Why Flies Taste Delicious
Flies taste delicious! It’s true. Do I personally know that rolling those velvety wings over my tongue and chewing those salty, crunchy little legs is a euphoric gastronomic experience?
I wouldn’t eat a fly. The thought of it makes me gag. What kind of disgusting monster do you think I am?
But you know who does eat flies? Spiders. They just can’t get enough of those 8,000 eyed floating protein bars. They eat them for breakfast, lunch, dinner, and midnight snack. When they have guests over for a BBQ? Yep, fly kabobs.
Why should we care? Because sometimes we take photographs, make films, write songs, or create some other form of art not just because we want to, but because we want it to affect someone or a group of someones.
It could be a portrait of a newborn for the happy – and tired – new parents. It could be a corporate headshot for a big shot real estate tycoon. It could be a product shot for some hot new photography accessory.
If your photograph, film, song, or grilled cheese truck is meant to do something specific to a specific audience, you may need to check your point of view at the door and you’ll definitely want to consider – dare I say even research – your target audience’s point of view. There’s a good chance it’s different than yours.
If you want to take a photograph that makes your audience care, you need to know what they care about. If you want to take a photograph that makes them want to buy something, it would help to know what triggers that response in that particular group. You’ll rarely know absolutely, but you can get very close with just a bit of extra work.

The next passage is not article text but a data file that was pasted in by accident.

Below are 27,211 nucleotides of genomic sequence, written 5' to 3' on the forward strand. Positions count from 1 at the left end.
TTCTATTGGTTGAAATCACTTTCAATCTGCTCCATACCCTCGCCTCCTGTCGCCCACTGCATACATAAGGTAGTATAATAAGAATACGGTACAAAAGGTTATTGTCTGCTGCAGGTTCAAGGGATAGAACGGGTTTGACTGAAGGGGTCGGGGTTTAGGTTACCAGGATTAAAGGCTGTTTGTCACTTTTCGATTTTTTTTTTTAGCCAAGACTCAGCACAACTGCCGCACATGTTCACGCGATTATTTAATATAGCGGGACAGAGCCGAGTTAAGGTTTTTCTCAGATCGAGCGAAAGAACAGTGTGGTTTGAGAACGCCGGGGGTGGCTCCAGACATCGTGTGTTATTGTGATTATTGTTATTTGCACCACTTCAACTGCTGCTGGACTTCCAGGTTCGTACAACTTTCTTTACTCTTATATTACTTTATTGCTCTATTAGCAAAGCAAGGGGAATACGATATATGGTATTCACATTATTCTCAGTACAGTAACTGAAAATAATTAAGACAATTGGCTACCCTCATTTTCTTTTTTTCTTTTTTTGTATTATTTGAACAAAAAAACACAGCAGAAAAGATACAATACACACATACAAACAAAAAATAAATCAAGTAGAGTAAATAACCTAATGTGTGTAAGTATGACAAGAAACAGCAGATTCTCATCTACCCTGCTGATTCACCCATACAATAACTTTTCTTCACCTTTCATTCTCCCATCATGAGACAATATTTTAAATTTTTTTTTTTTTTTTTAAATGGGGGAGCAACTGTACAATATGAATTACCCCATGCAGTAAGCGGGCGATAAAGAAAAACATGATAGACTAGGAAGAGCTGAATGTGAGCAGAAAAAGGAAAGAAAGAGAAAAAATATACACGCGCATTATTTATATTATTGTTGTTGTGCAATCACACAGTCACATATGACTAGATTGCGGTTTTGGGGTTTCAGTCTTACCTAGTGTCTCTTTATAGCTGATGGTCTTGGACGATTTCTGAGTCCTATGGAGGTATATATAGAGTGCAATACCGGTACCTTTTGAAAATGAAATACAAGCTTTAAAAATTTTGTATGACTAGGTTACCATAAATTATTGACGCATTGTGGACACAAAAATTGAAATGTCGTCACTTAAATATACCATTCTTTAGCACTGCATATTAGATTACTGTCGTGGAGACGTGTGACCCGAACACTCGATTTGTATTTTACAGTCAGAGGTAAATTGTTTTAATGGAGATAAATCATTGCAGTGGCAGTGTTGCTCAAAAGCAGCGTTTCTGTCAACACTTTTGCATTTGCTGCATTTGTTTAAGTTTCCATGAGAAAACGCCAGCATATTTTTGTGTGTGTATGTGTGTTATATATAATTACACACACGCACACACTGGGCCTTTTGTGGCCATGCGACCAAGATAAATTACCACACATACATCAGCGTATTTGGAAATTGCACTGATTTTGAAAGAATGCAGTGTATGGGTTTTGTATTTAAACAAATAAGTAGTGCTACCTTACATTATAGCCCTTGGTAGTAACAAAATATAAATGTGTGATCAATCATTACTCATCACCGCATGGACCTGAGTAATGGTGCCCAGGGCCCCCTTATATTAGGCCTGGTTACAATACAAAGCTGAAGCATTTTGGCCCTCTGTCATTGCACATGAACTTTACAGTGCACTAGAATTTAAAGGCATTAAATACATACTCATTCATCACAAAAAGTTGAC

Shooting a cover for a Ukulele tribute album to the heavy metal band KISS? Ask your client who they expect to buy it. Don’t just take their first answer. Drill deeper. Now that you know who the audience is, find out what message your client wants them to get. With those two tidbits you can take your research to the nets. Read on line. Interview members of that audience. Try and see the project from their point of view, then bring in your experience and unique twist.
If you’re taking photographs for Arachnids – the fancy new uptown bistro that caters to the most elite eight legged diners – you better make sure there is a fly in your soup before you snap that shot.
It may seam obvious, but it’s a place where even veteran photographers take short cuts. However, if you take the time to see the world from your intended audiences point of view, you’ll not only be wiser for the action, but be empowered to create something that will be electrically charged to carry your message right to your audience’s stomach.